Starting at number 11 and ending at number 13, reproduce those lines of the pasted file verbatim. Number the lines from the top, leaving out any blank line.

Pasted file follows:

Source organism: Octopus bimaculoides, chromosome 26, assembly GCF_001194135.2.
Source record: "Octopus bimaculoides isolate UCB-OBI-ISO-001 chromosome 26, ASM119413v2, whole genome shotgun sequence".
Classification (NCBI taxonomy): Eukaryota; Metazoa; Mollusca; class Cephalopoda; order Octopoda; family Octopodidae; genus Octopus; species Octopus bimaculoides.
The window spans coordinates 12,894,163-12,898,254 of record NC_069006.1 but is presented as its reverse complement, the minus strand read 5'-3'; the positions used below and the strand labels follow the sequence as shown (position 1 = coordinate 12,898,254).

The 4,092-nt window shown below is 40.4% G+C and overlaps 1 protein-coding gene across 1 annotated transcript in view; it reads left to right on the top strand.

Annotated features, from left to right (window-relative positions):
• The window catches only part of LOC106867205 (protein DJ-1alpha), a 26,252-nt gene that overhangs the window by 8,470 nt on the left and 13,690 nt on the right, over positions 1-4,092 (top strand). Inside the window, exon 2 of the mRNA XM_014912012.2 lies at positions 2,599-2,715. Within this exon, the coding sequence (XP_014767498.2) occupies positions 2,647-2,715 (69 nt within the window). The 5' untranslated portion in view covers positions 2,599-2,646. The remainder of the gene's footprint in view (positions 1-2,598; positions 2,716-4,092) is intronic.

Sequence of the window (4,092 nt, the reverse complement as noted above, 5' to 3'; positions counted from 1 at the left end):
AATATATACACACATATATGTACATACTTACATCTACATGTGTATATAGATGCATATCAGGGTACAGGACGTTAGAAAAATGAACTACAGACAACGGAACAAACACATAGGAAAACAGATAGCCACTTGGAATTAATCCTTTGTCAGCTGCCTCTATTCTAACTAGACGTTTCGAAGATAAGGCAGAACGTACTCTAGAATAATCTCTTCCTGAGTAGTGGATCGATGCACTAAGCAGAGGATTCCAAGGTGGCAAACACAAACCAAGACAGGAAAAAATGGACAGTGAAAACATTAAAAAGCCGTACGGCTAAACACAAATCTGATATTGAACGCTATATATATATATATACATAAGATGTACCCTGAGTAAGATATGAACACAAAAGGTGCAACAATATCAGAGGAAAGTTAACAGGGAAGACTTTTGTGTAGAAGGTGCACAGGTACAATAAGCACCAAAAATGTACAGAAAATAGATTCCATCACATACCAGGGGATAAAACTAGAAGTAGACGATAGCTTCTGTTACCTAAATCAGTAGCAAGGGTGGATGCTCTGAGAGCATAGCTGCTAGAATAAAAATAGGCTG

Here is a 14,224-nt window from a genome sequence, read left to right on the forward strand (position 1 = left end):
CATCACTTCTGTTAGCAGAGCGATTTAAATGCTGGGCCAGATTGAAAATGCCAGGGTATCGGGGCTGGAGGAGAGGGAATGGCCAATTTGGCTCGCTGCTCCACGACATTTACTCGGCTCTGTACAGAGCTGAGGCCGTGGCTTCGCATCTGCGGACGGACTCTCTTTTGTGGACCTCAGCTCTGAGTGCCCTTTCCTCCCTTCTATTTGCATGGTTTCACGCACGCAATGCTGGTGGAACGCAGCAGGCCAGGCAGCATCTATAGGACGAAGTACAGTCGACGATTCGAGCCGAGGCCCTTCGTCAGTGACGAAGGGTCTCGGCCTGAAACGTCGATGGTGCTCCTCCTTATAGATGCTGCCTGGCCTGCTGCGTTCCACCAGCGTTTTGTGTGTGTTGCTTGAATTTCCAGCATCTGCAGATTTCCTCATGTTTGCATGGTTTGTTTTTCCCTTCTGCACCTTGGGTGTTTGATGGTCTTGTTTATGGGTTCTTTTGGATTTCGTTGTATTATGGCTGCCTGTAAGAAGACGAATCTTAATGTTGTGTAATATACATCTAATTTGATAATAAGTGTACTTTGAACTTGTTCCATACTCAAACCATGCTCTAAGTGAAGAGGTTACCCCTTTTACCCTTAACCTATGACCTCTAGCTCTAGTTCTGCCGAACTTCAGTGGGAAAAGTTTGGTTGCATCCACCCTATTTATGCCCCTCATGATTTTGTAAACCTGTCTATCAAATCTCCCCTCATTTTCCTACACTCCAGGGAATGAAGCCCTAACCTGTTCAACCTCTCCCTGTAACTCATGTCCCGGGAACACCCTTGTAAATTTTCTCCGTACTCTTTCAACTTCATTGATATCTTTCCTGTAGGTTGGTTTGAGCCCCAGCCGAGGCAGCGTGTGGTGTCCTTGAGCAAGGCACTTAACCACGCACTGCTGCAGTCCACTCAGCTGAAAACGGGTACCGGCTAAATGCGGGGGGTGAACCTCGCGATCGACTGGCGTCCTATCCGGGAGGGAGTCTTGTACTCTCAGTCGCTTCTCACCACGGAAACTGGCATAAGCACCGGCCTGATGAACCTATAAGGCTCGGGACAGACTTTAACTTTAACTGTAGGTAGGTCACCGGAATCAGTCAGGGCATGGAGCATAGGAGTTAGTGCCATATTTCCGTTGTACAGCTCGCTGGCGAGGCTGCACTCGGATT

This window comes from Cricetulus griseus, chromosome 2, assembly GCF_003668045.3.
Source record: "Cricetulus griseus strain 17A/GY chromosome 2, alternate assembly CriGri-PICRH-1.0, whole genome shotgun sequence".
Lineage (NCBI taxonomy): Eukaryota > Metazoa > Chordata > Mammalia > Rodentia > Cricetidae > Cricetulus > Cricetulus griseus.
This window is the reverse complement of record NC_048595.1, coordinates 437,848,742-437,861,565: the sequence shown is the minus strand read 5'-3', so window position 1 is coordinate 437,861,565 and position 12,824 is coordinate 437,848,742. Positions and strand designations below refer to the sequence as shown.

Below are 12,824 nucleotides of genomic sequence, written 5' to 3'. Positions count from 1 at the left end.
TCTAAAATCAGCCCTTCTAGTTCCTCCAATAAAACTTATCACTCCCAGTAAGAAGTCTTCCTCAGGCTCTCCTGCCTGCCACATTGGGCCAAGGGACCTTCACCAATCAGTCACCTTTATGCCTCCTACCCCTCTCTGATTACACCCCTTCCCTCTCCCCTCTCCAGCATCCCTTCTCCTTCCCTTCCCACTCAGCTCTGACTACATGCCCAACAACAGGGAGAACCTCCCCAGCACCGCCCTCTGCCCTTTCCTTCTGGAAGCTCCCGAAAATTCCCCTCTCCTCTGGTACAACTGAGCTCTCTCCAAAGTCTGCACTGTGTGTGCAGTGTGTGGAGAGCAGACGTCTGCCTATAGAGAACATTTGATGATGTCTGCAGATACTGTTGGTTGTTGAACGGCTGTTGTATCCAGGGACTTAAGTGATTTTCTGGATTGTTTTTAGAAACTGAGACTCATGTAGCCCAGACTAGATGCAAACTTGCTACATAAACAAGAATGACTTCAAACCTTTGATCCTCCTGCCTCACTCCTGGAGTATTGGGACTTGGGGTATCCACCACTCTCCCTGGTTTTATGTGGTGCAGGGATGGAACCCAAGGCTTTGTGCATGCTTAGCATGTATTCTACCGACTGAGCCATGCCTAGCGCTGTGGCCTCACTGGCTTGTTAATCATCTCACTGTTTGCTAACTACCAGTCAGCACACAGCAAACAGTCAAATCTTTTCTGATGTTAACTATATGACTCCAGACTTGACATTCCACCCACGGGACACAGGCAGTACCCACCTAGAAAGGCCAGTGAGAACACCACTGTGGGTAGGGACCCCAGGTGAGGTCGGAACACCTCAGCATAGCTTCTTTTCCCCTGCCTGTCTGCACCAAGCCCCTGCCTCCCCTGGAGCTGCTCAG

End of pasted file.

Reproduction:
CATCACTTCTGTTAGCAGAGCGATTTAAATGCTGGGCCAGATTGAAAATGCCAGGGTATCGGGGCTGGAGGAGAGGGAATGGCCAATTTGGCTCGCTGCTCCACGACATTTACTCGGCTCTGTACAGAGCTGAGGCCGTGGCTTCGCATCTGCGGACGGACTCTCTTTTGTGGACCTCAGCTCTGAGTGCCCTTTCCTCCCTTCTATTTGCATGGTTTCACGCACGCAATGCTGGTGGAACGCAGCAGGCCAGGCAGCATCTATAGGACGAAGTACAGTCGACGATTCGAGCCGAGGCCCTTCGTCAGTGACGAAGGGTCTCGGCCTGAAACGTCGATGGTGCTCCTCCTTATAGATGCTGCCTGGCCTGCTGCGTTCCACCAGCGTTTTGTGTGTGTTGCTTGAATTTCCAGCATCTGCAGATTTCCTCATGTTTGCATGGTTTGTTTTTCCCTTCTGCACCTTGGGTGTTTGATGGTCTTGTTTATGGGTTCTTTTGGATTTCGTTGTATTATGGCTGCCTGTAAGAAGACGAATCTTAATGTTGTGTAATATACATCTAATTTGATAATAAGTGTACTTTGAACTTGTTCCATACTCAAACCATGCTCTAAGTGAAGAGGTTACCCCTTTTACCCTTAACCTATGACCTCTAGCTCTAGTTCTGCCGAACTTCAGTGGGAAAAGTTTGGTTGCATCCACCCTATTTATGCCCCTCATGATTTTGTAAACCTGTCTATCAAATCTCCCCTCATTTTCCTACACTCCAGGGAATGAAGCCCTAACCTGTTCAACCTCTCCCTGTAACTCATGTCCCGGGAACACCCTTGTAAATTTTCTCCGTACTCTTTCAACTTCATTGATATCTTTCCTGTAGGTTGGTTTGAGCCCCAGCCGAGGCAGCGTGTGGTGTCCTTGAGCAAGGCACTTAACCACGCACTGCTGCAGTCCACTCAGCTGAAAACGGGTACCGGCTAAATGCGGGGGGTGAACCTCGCGATCGACTGGCGTCCTATCCGGGAGGGAGTCTTGTACTCTCAGTCGCTTCTCACCACGGAAACTGGCATAAGCACCGGCCTGATGAACCTATAAGGCTCGGGACAGACTTTAACTTTAACTGTAGGTAGGTCACCGGAATCAGTCAGGGCATGGAGCATAGGAGTTAGTGCCATATTTCCGTTGTACAGCTCGCTGGCGAGGCTGCACTCGGATT

This window comes from Cricetulus griseus, chromosome 2, assembly GCF_003668045.3.
Source record: "Cricetulus griseus strain 17A/GY chromosome 2, alternate assembly CriGri-PICRH-1.0, whole genome shotgun sequence".